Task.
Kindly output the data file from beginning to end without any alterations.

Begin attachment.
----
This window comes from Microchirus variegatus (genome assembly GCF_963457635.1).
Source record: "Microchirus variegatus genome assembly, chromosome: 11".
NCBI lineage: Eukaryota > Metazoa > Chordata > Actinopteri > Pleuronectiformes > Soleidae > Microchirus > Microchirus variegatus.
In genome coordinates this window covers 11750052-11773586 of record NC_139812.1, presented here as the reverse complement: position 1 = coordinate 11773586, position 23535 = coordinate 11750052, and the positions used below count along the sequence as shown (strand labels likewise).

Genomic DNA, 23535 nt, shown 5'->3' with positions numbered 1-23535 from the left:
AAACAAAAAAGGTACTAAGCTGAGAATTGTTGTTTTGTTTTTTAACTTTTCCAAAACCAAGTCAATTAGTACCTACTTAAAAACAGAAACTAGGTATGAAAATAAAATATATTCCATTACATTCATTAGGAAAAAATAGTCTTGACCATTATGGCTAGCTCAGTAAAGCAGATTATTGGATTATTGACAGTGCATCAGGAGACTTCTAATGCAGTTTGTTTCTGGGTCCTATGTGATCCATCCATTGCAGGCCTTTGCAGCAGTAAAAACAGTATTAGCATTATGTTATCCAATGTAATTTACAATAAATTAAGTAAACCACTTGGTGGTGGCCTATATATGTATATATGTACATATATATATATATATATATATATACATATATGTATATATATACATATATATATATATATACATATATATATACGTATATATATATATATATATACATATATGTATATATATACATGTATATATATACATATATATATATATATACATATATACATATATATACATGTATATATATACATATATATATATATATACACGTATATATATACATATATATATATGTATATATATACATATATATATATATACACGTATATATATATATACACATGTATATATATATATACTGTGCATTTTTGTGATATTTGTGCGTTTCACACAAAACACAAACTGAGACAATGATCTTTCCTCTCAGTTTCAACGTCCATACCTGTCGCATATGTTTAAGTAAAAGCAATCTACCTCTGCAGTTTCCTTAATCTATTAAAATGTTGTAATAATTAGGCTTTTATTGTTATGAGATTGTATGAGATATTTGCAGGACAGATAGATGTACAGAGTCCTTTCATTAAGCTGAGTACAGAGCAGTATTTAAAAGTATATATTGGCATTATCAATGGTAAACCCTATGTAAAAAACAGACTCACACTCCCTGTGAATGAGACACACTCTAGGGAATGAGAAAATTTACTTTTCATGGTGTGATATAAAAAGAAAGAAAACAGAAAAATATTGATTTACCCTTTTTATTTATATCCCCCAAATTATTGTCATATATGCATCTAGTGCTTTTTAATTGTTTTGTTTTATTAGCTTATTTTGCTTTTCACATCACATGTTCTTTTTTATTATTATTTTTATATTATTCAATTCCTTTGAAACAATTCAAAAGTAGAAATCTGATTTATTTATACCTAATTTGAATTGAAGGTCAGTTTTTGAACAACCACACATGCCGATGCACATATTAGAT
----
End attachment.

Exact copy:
This window comes from Microchirus variegatus (genome assembly GCF_963457635.1).
Source record: "Microchirus variegatus genome assembly, chromosome: 11".
NCBI lineage: Eukaryota > Metazoa > Chordata > Actinopteri > Pleuronectiformes > Soleidae > Microchirus > Microchirus variegatus.
In genome coordinates this window covers 11750052-11773586 of record NC_139812.1, presented here as the reverse complement: position 1 = coordinate 11773586, position 23535 = coordinate 11750052, and the positions used below count along the sequence as shown (strand labels likewise).

Genomic DNA, 23535 nt, shown 5'->3' with positions numbered 1-23535 from the left:
AAACAAAAAAGGTACTAAGCTGAGAATTGTTGTTTTGTTTTTTAACTTTTCCAAAACCAAGTCAATTAGTACCTACTTAAAAACAGAAACTAGGTATGAAAATAAAATATATTCCATTACATTCATTAGGAAAAAATAGTCTTGACCATTATGGCTAGCTCAGTAAAGCAGATTATTGGATTATTGACAGTGCATCAGGAGACTTCTAATGCAGTTTGTTTCTGGGTCCTATGTGATCCATCCATTGCAGGCCTTTGCAGCAGTAAAAACAGTATTAGCATTATGTTATCCAATGTAATTTACAATAAATTAAGTAAACCACTTGGTGGTGGCCTATATATGTATATATGTACATATATATATATATATATATATATACATATATGTATATATATACATATATATATATATATACATATATATATACGTATATATATATATATATATACATATATGTATATATATACATGTATATATATACATATATATATATATATACATATATACATATATATACATGTATATATATACATATATATATATATATACACGTATATATATACATATATATATATGTATATATATACATATATATATATATACACGTATATATATATATACACATGTATATATATATATACTGTGCATTTTTGTGATATTTGTGCGTTTCACACAAAACACAAACTGAGACAATGATCTTTCCTCTCAGTTTCAACGTCCATACCTGTCGCATATGTTTAAGTAAAAGCAATCTACCTCTGCAGTTTCCTTAATCTATTAAAATGTTGTAATAATTAGGCTTTTATTGTTATGAGATTGTATGAGATATTTGCAGGACAGATAGATGTACAGAGTCCTTTCATTAAGCTGAGTACAGAGCAGTATTTAAAAGTATATATTGGCATTATCAATGGTAAACCCTATGTAAAAAACAGACTCACACTCCCTGTGAATGAGACACACTCTAGGGAATGAGAAAATTTACTTTTCATGGTGTGATATAAAAAGAAAGAAAACAGAAAAATATTGATTTACCCTTTTTATTTATATCCCCCAAATTATTGTCATATATGCATCTAGTGCTTTTTAATTGTTTTGTTTTATTAGCTTATTTTGCTTTTCACATCACATGTTCTTTTTTATTATTATTTTTATATTATTCAATTCCTTTGAAACAATTCAAAAGTAGAAATCTGATTTATTTATACCTAATTTGAATTGAAGGTCAGTTTTTGAACAACCACACATGCCGATGCACATATTAGAT